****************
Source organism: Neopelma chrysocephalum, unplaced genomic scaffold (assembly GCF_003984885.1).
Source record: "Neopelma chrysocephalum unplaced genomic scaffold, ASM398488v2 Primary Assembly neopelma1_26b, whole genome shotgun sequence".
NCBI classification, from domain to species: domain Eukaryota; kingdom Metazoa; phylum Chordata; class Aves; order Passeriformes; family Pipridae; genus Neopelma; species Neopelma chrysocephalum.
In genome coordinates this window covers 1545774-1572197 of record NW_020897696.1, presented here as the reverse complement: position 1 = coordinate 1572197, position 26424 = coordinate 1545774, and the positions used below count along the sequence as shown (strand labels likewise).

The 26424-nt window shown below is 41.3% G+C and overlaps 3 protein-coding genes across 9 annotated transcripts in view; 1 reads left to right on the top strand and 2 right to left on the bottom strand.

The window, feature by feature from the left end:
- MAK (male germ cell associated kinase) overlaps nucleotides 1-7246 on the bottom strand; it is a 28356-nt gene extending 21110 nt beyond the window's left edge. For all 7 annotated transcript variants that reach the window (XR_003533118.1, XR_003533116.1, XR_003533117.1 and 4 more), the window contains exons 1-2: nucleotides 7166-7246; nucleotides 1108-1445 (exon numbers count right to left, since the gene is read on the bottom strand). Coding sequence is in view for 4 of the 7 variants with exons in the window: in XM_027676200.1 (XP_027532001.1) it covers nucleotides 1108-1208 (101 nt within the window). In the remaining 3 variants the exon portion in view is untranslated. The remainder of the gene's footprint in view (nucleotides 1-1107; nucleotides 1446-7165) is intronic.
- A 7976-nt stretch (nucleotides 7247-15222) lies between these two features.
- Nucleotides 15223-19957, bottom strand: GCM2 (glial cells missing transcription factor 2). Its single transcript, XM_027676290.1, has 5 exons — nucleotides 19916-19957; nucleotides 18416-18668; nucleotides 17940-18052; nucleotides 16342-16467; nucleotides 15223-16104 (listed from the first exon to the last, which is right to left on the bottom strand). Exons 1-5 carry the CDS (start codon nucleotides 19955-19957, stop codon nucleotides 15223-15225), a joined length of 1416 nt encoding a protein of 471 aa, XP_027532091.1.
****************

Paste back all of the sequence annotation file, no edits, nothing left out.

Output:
Source organism: Neopelma chrysocephalum, unplaced genomic scaffold (assembly GCF_003984885.1).
Source record: "Neopelma chrysocephalum unplaced genomic scaffold, ASM398488v2 Primary Assembly neopelma1_26b, whole genome shotgun sequence".
NCBI classification, from domain to species: domain Eukaryota; kingdom Metazoa; phylum Chordata; class Aves; order Passeriformes; family Pipridae; genus Neopelma; species Neopelma chrysocephalum.
In genome coordinates this window covers 1545774-1572197 of record NW_020897696.1, presented here as the reverse complement: position 1 = coordinate 1572197, position 26424 = coordinate 1545774, and the positions used below count along the sequence as shown (strand labels likewise).

The 26424-nt window shown below is 41.3% G+C and overlaps 3 protein-coding genes across 9 annotated transcripts in view; 1 reads left to right on the top strand and 2 right to left on the bottom strand.

The window, feature by feature from the left end:
- MAK (male germ cell associated kinase) overlaps nucleotides 1-7246 on the bottom strand; it is a 28356-nt gene extending 21110 nt beyond the window's left edge. For all 7 annotated transcript variants that reach the window (XR_003533118.1, XR_003533116.1, XR_003533117.1 and 4 more), the window contains exons 1-2: nucleotides 7166-7246; nucleotides 1108-1445 (exon numbers count right to left, since the gene is read on the bottom strand). Coding sequence is in view for 4 of the 7 variants with exons in the window: in XM_027676200.1 (XP_027532001.1) it covers nucleotides 1108-1208 (101 nt within the window). In the remaining 3 variants the exon portion in view is untranslated. The remainder of the gene's footprint in view (nucleotides 1-1107; nucleotides 1446-7165) is intronic.
- A 7976-nt stretch (nucleotides 7247-15222) lies between these two features.
- Nucleotides 15223-19957, bottom strand: GCM2 (glial cells missing transcription factor 2). Its single transcript, XM_027676290.1, has 5 exons — nucleotides 19916-19957; nucleotides 18416-18668; nucleotides 17940-18052; nucleotides 16342-16467; nucleotides 15223-16104 (listed from the first exon to the last, which is right to left on the bottom strand). Exons 1-5 carry the CDS (start codon nucleotides 19955-19957, stop codon nucleotides 15223-15225), a joined length of 1416 nt encoding a protein of 471 aa, XP_027532091.1.